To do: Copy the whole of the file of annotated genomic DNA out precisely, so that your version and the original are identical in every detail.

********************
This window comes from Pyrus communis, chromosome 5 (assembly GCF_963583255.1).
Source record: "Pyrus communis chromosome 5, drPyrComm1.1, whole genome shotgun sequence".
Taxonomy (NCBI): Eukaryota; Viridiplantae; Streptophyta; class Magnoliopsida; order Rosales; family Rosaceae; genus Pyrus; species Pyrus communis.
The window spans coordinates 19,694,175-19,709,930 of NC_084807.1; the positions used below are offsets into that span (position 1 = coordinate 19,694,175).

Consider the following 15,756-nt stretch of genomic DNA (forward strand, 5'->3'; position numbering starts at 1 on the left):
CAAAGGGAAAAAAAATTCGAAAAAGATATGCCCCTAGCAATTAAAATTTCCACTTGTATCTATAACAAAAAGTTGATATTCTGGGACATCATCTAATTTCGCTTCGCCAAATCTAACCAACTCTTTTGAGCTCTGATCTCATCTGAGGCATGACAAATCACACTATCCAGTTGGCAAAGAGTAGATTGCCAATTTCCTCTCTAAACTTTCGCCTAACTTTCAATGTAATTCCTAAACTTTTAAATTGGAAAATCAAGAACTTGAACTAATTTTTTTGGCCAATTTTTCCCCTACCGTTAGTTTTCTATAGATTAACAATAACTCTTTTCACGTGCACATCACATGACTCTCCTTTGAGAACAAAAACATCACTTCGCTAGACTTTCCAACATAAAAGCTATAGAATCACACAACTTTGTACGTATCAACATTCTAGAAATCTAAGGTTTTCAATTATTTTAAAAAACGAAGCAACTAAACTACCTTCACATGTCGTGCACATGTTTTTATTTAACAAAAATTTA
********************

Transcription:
This window comes from Pyrus communis, chromosome 5 (assembly GCF_963583255.1).
Source record: "Pyrus communis chromosome 5, drPyrComm1.1, whole genome shotgun sequence".
Taxonomy (NCBI): Eukaryota; Viridiplantae; Streptophyta; class Magnoliopsida; order Rosales; family Rosaceae; genus Pyrus; species Pyrus communis.
The window spans coordinates 19,694,175-19,709,930 of NC_084807.1; the positions used below are offsets into that span (position 1 = coordinate 19,694,175).

Consider the following 15,756-nt stretch of genomic DNA (forward strand, 5'->3'; position numbering starts at 1 on the left):
CAAAGGGAAAAAAAATTCGAAAAAGATATGCCCCTAGCAATTAAAATTTCCACTTGTATCTATAACAAAAAGTTGATATTCTGGGACATCATCTAATTTCGCTTCGCCAAATCTAACCAACTCTTTTGAGCTCTGATCTCATCTGAGGCATGACAAATCACACTATCCAGTTGGCAAAGAGTAGATTGCCAATTTCCTCTCTAAACTTTCGCCTAACTTTCAATGTAATTCCTAAACTTTTAAATTGGAAAATCAAGAACTTGAACTAATTTTTTTGGCCAATTTTTCCCCTACCGTTAGTTTTCTATAGATTAACAATAACTCTTTTCACGTGCACATCACATGACTCTCCTTTGAGAACAAAAACATCACTTCGCTAGACTTTCCAACATAAAAGCTATAGAATCACACAACTTTGTACGTATCAACATTCTAGAAATCTAAGGTTTTCAATTATTTTAAAAAACGAAGCAACTAAACTACCTTCACATGTCGTGCACATGTTTTTATTTAACAAAAATTTA